Get Specific -4 Ways to Make Your Business Conversations More Effective

Business People Meeting Growth Success Target Economic Concept

 

Your eyes are glazed over.  You’re trying to be discreet but you can’t help looking at your watch.  Is it over yet?  As meeting standards go this one is pretty brutal. It’s dull, boring, lacking insights, not informative, it’s basically a disastrous waste of your time.  Have you ever encountered one of these meetings?  Here’s a daring question – have you ever been the one driving one of these meetings?  If your answer is “no way, I’d never run such a terrible meeting”, I’d say you should probably spend a bit of time on self-reflection.  We all have coordinated and run meetings like this.  We’ve all wasted someones time at one point or another.

Here are 4 Ways to Make Your Business Conversations More Effective:

  1. Prepare – Do some homework on the individual you’re meeting with and the company.  It’s not enough to just throw out facts about the company or industry.  With the advent of social selling you’ve got to know your buyer – the human behind the decision.
  2. Ask good questions – Dump the “what keeps you up at night” question. So boring.  So predictable.  Kind of shallow.  A rookie question.  Have a hypothesis of what you believe keeps them up and night and throw it on the table.  Of course that requires having completed Step 1 above.
  3. Know what’s going on in the world – Don’t take a political stance, but know what’s happening in the world, the markets, etc.  Election year impacts, the Brexit issue, the Middle East conflicts, the Puerto Rican debt default. People enjoy spending time with people who have a bit of depth.  You don’t need to be Alan Greenspan, Warren Buffet, or Seth Godin, but you do need to have ideas and opinions beyond your company’s.
  4. Manage your time – Arrive early.  If you’re on time you’re late.  I get tired of hearing how bad traffic was.  Sales people today, especially in bigger cities think they can use traffic in Seattle, LA, NY, Boston, Atlanta, etc., as an excuse and people will just understand.  If you want to be like every other sales person walking in the office than great.  You will be – just like every other.  You want to be different?  Give yourself extra time.

One final extra tip.  Please show up with some energy.  No, you don’t have to drink 17 Red Bulls before you walk in the door.  Likewise you don’t want to be Eeyore either. Find the balance between excitement and control.  Do all of these together and you’ll run an awesome meeting.

 

 

Reverse Prospecting: Your Buyer’s Looking For You

 

Reverse

Understanding your buyer’s journey is the first step to delivering explosive growth results.  The age of the buyer has arrived and the seller no longer is in control.  Buyers today are prospecting more than sales people.  How?  By scouring the internet and leveraging social channels to learn and make decisions.  In fact, if you’re the seller, you’ve become the passenger on this purchasing trip.  So make yourself comfortable, stay observant, and most of all have fun on the trip.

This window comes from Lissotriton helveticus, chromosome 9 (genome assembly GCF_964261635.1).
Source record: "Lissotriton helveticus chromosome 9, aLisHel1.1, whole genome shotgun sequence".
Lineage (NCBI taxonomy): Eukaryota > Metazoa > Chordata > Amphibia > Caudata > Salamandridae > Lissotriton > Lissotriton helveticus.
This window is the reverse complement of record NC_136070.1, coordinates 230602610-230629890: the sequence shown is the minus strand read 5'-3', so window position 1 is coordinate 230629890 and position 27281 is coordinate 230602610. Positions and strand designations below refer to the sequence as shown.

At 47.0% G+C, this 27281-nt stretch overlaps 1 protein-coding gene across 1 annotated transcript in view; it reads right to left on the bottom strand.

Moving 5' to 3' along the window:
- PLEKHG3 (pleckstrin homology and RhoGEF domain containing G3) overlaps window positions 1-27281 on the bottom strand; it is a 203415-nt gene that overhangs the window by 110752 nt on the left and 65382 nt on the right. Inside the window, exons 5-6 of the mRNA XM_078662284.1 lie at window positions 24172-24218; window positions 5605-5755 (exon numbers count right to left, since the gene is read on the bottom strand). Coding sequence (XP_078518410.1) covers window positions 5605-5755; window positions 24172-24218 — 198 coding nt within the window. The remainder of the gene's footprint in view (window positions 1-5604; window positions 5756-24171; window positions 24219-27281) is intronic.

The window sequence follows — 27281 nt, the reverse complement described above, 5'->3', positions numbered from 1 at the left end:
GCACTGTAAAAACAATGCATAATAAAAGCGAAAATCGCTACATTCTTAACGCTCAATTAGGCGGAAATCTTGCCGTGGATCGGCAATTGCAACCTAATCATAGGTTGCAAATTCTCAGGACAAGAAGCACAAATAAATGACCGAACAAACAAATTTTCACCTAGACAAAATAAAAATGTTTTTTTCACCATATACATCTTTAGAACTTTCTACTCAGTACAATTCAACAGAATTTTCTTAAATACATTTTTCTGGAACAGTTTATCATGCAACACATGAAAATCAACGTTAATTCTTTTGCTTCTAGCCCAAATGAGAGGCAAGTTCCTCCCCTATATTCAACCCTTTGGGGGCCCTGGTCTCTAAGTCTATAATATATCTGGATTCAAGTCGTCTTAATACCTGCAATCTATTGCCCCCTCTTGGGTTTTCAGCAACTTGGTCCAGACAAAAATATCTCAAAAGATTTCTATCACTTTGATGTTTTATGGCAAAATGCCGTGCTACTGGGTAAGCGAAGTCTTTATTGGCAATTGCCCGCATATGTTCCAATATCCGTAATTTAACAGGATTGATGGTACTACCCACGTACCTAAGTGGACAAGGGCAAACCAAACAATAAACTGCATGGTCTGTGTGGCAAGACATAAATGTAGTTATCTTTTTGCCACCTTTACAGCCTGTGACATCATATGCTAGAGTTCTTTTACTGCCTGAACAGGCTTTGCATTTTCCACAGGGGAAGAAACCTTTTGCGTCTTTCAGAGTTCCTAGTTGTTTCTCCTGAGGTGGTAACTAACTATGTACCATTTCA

Your buyers know more about what they need than ever before.  There was a time (and it goes further and further back each day) when the buyer had to rely on a sales person to identify his problem and present a solution…the seller’s solution.  Not any more.  Have a runny nose and sore lower back?  A quick trip to the website WebMD can provide you with information on what may be going on with you.  You need to put in a new garbage disposal?  There are hundreds of how-to videos on YouTube that provide step-by-step instructions that take a job that previously required a plumber and turned it into a DIY project.

We have all become addicted to information.  In fact, more than 80% of 18 – 44 year olds say the first thing they do in the morning, immediately after opening their eyes, is to check their phones.  Information.  We want lots of it, all the time.

Buyers have this access to information and are using it more and more.  They Google, Facebook, YouTube, Tweet, and ask their LinkedIn groups for information, recommendations, and ideas.  If you’re a seller without a social selling strategy you’re already trailing the pack.  And if you think your product or service is too complex to promote via social channels think again.  General Electric has hundreds of videos on YouTube on MRI equipment, jet turbines, and lighting.  Toll Brothers, a national builder of custom homes, provides a website that allows someone to design and build their dream home and see it!  Buyers are not just using the internet to shop for shoes, sweaters, or books.

Having a social presence isn’t enough. You can’t set up a Facebook or LinkedIn page and check off the box and say its done.  You have to be active…engaged.  You have to create content, share content, weigh in on content others have shared.  This is where your buyers are looking for you.  Your paradigm must shift.  Buyers are now conducting a form of reverse prospecting.  They’re looking for you…you just don’t know it.  So if you’re a seller, and you’re not visible in the areas your buyers are looking for you, you simply won’t be found.

So get started.  Take it slow.  Don’t try to boil the ocean in a day.  A retweet here, a LinkedIn post there, a blog here, are all activities to get you on the road to being found by your buyer.

Where are your buyers? How finding their hang-outs increases sales.

boss-hiding-facebook

Ah, prospecting.  The art of finding your next customer. The part of selling that makes even the most seasoned and successful sales people cringe.  Why is that?  What is it about prospecting that causes people to start twitching, flinching, gasping for breath?  It’s not talking to strangers that cause concern, nor is it hearing “no I’m not interested.” What really creates prospecting frustration is not knowing where your customers are hiding.